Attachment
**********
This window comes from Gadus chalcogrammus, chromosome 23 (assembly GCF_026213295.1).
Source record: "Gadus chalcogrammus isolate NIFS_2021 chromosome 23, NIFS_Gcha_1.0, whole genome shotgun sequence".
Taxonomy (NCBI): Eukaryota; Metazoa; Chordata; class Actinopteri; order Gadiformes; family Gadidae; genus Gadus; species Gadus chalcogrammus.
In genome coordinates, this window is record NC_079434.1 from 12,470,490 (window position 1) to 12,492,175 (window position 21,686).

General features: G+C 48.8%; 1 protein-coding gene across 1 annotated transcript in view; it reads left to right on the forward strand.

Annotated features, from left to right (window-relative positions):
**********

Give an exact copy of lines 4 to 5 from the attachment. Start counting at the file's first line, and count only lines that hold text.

In genome coordinates, this window is record NC_079434.1 from 12,470,490 (window position 1) to 12,492,175 (window position 21,686).

General features: G+C 48.8%; 1 protein-coding gene across 1 annotated transcript in view; it reads left to right on the forward strand.